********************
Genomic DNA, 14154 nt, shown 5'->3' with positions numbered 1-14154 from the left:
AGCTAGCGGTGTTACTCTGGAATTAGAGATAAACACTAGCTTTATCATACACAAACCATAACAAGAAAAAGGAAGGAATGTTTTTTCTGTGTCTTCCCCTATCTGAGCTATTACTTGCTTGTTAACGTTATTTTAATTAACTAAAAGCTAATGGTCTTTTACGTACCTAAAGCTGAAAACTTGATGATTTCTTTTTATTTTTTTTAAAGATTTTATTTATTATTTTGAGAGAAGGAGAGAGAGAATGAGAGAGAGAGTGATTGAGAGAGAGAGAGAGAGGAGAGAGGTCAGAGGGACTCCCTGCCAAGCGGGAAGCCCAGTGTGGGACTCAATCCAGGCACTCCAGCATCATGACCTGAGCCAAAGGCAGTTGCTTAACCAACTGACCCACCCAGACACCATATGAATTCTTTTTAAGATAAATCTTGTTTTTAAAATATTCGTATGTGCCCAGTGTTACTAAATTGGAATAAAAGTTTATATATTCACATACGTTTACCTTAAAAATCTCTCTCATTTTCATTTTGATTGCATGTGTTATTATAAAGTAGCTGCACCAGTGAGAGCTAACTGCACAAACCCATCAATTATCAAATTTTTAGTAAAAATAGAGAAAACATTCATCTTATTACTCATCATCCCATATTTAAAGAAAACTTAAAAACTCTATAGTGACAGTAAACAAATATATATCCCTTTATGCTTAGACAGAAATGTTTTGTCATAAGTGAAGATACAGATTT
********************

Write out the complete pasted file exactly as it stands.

Genomic DNA, 14154 nt, shown 5'->3' with positions numbered 1-14154 from the left:
AGCTAGCGGTGTTACTCTGGAATTAGAGATAAACACTAGCTTTATCATACACAAACCATAACAAGAAAAAGGAAGGAATGTTTTTTCTGTGTCTTCCCCTATCTGAGCTATTACTTGCTTGTTAACGTTATTTTAATTAACTAAAAGCTAATGGTCTTTTACGTACCTAAAGCTGAAAACTTGATGATTTCTTTTTATTTTTTTTAAAGATTTTATTTATTATTTTGAGAGAAGGAGAGAGAGAATGAGAGAGAGAGTGATTGAGAGAGAGAGAGAGAGGAGAGAGGTCAGAGGGACTCCCTGCCAAGCGGGAAGCCCAGTGTGGGACTCAATCCAGGCACTCCAGCATCATGACCTGAGCCAAAGGCAGTTGCTTAACCAACTGACCCACCCAGACACCATATGAATTCTTTTTAAGATAAATCTTGTTTTTAAAATATTCGTATGTGCCCAGTGTTACTAAATTGGAATAAAAGTTTATATATTCACATACGTTTACCTTAAAAATCTCTCTCATTTTCATTTTGATTGCATGTGTTATTATAAAGTAGCTGCACCAGTGAGAGCTAACTGCACAAACCCATCAATTATCAAATTTTTAGTAAAAATAGAGAAAACATTCATCTTATTACTCATCATCCCATATTTAAAGAAAACTTAAAAACTCTATAGTGACAGTAAACAAATATATATCCCTTTATGCTTAGACAGAAATGTTTTGTCATAAGTGAAGATACAGATTT